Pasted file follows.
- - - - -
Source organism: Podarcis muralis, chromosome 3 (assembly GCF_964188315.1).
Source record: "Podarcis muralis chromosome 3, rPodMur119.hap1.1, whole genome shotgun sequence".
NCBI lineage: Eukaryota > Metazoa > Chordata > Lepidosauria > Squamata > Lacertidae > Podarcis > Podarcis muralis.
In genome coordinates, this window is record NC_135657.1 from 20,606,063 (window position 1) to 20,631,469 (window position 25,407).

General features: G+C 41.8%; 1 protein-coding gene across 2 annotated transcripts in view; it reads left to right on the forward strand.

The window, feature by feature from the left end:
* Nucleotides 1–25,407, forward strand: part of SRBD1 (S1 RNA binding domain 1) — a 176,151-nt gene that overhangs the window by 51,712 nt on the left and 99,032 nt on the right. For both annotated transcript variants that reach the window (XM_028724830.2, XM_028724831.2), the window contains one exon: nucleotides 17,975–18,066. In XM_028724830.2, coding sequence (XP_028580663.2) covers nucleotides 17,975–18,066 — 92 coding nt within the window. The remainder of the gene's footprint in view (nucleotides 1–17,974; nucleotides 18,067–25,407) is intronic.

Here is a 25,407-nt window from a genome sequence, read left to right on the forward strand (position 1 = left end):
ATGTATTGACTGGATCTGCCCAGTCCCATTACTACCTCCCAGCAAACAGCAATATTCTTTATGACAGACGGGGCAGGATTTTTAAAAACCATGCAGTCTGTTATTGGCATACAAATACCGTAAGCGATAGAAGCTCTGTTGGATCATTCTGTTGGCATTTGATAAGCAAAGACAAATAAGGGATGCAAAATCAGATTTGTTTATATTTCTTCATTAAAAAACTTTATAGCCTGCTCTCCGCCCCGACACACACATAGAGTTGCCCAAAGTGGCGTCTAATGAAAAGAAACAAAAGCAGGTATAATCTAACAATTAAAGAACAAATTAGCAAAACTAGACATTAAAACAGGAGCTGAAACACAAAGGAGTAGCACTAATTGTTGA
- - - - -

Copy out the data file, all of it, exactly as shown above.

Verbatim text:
Source organism: Podarcis muralis, chromosome 3 (assembly GCF_964188315.1).
Source record: "Podarcis muralis chromosome 3, rPodMur119.hap1.1, whole genome shotgun sequence".
NCBI lineage: Eukaryota > Metazoa > Chordata > Lepidosauria > Squamata > Lacertidae > Podarcis > Podarcis muralis.
In genome coordinates, this window is record NC_135657.1 from 20,606,063 (window position 1) to 20,631,469 (window position 25,407).

General features: G+C 41.8%; 1 protein-coding gene across 2 annotated transcripts in view; it reads left to right on the forward strand.

The window, feature by feature from the left end:
* Nucleotides 1–25,407, forward strand: part of SRBD1 (S1 RNA binding domain 1) — a 176,151-nt gene that overhangs the window by 51,712 nt on the left and 99,032 nt on the right. For both annotated transcript variants that reach the window (XM_028724830.2, XM_028724831.2), the window contains one exon: nucleotides 17,975–18,066. In XM_028724830.2, coding sequence (XP_028580663.2) covers nucleotides 17,975–18,066 — 92 coding nt within the window. The remainder of the gene's footprint in view (nucleotides 1–17,974; nucleotides 18,067–25,407) is intronic.

Here is a 25,407-nt window from a genome sequence, read left to right on the forward strand (position 1 = left end):
ATGTATTGACTGGATCTGCCCAGTCCCATTACTACCTCCCAGCAAACAGCAATATTCTTTATGACAGACGGGGCAGGATTTTTAAAAACCATGCAGTCTGTTATTGGCATACAAATACCGTAAGCGATAGAAGCTCTGTTGGATCATTCTGTTGGCATTTGATAAGCAAAGACAAATAAGGGATGCAAAATCAGATTTGTTTATATTTCTTCATTAAAAAACTTTATAGCCTGCTCTCCGCCCCGACACACACATAGAGTTGCCCAAAGTGGCGTCTAATGAAAAGAAACAAAAGCAGGTATAATCTAACAATTAAAGAACAAATTAGCAAAACTAGACATTAAAACAGGAGCTGAAACACAAAGGAGTAGCACTAATTGTTGA